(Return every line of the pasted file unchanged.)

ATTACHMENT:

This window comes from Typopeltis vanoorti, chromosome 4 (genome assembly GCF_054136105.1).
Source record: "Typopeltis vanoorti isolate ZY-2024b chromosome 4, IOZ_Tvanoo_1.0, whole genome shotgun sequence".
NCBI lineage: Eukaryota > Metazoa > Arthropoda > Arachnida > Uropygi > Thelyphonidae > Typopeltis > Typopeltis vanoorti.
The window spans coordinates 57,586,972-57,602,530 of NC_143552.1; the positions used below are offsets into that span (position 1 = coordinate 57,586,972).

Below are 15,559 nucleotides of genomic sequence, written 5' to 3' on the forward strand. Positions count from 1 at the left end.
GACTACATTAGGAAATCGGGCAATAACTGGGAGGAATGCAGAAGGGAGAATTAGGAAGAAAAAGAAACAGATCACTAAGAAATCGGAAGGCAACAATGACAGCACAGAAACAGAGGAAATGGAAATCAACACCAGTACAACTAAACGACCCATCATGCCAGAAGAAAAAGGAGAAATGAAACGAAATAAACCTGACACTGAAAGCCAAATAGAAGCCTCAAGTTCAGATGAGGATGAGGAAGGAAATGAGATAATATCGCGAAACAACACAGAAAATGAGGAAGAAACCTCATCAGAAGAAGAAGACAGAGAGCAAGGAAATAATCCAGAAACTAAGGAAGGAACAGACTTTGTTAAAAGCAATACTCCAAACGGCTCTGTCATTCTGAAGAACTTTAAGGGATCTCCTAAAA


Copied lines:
This window comes from Typopeltis vanoorti, chromosome 4 (genome assembly GCF_054136105.1).
Source record: "Typopeltis vanoorti isolate ZY-2024b chromosome 4, IOZ_Tvanoo_1.0, whole genome shotgun sequence".
NCBI lineage: Eukaryota > Metazoa > Arthropoda > Arachnida > Uropygi > Thelyphonidae > Typopeltis > Typopeltis vanoorti.
The window spans coordinates 57,586,972-57,602,530 of NC_143552.1; the positions used below are offsets into that span (position 1 = coordinate 57,586,972).

Below are 15,559 nucleotides of genomic sequence, written 5' to 3' on the forward strand. Positions count from 1 at the left end.
GACTACATTAGGAAATCGGGCAATAACTGGGAGGAATGCAGAAGGGAGAATTAGGAAGAAAAAGAAACAGATCACTAAGAAATCGGAAGGCAACAATGACAGCACAGAAACAGAGGAAATGGAAATCAACACCAGTACAACTAAACGACCCATCATGCCAGAAGAAAAAGGAGAAATGAAACGAAATAAACCTGACACTGAAAGCCAAATAGAAGCCTCAAGTTCAGATGAGGATGAGGAAGGAAATGAGATAATATCGCGAAACAACACAGAAAATGAGGAAGAAACCTCATCAGAAGAAGAAGACAGAGAGCAAGGAAATAATCCAGAAACTAAGGAAGGAACAGACTTTGTTAAAAGCAATACTCCAAACGGCTCTGTCATTCTGAAGAACTTTAAGGGATCTCCTAAAA